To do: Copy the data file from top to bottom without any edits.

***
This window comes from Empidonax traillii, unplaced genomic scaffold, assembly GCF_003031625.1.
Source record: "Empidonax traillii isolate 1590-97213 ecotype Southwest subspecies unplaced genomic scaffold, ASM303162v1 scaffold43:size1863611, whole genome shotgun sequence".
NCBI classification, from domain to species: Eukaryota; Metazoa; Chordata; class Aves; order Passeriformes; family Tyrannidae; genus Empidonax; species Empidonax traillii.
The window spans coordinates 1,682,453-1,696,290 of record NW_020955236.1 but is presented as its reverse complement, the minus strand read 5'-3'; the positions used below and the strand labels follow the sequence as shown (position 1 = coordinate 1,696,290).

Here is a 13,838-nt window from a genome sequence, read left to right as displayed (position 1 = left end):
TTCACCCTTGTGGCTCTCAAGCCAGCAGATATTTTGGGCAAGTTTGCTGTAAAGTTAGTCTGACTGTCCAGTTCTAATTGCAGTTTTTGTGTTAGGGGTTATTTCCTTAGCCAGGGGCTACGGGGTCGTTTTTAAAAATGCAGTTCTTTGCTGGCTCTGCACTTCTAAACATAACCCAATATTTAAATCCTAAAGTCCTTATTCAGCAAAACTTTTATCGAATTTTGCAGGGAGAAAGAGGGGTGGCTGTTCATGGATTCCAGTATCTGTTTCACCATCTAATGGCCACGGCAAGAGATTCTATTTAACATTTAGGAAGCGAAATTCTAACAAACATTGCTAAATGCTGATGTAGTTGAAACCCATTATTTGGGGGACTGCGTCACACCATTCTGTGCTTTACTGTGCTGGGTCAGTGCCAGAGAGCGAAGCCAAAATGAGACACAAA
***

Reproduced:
This window comes from Empidonax traillii, unplaced genomic scaffold, assembly GCF_003031625.1.
Source record: "Empidonax traillii isolate 1590-97213 ecotype Southwest subspecies unplaced genomic scaffold, ASM303162v1 scaffold43:size1863611, whole genome shotgun sequence".
NCBI classification, from domain to species: Eukaryota; Metazoa; Chordata; class Aves; order Passeriformes; family Tyrannidae; genus Empidonax; species Empidonax traillii.
The window spans coordinates 1,682,453-1,696,290 of record NW_020955236.1 but is presented as its reverse complement, the minus strand read 5'-3'; the positions used below and the strand labels follow the sequence as shown (position 1 = coordinate 1,696,290).

Here is a 13,838-nt window from a genome sequence, read left to right as displayed (position 1 = left end):
TTCACCCTTGTGGCTCTCAAGCCAGCAGATATTTTGGGCAAGTTTGCTGTAAAGTTAGTCTGACTGTCCAGTTCTAATTGCAGTTTTTGTGTTAGGGGTTATTTCCTTAGCCAGGGGCTACGGGGTCGTTTTTAAAAATGCAGTTCTTTGCTGGCTCTGCACTTCTAAACATAACCCAATATTTAAATCCTAAAGTCCTTATTCAGCAAAACTTTTATCGAATTTTGCAGGGAGAAAGAGGGGTGGCTGTTCATGGATTCCAGTATCTGTTTCACCATCTAATGGCCACGGCAAGAGATTCTATTTAACATTTAGGAAGCGAAATTCTAACAAACATTGCTAAATGCTGATGTAGTTGAAACCCATTATTTGGGGGACTGCGTCACACCATTCTGTGCTTTACTGTGCTGGGTCAGTGCCAGAGAGCGAAGCCAAAATGAGACACAAA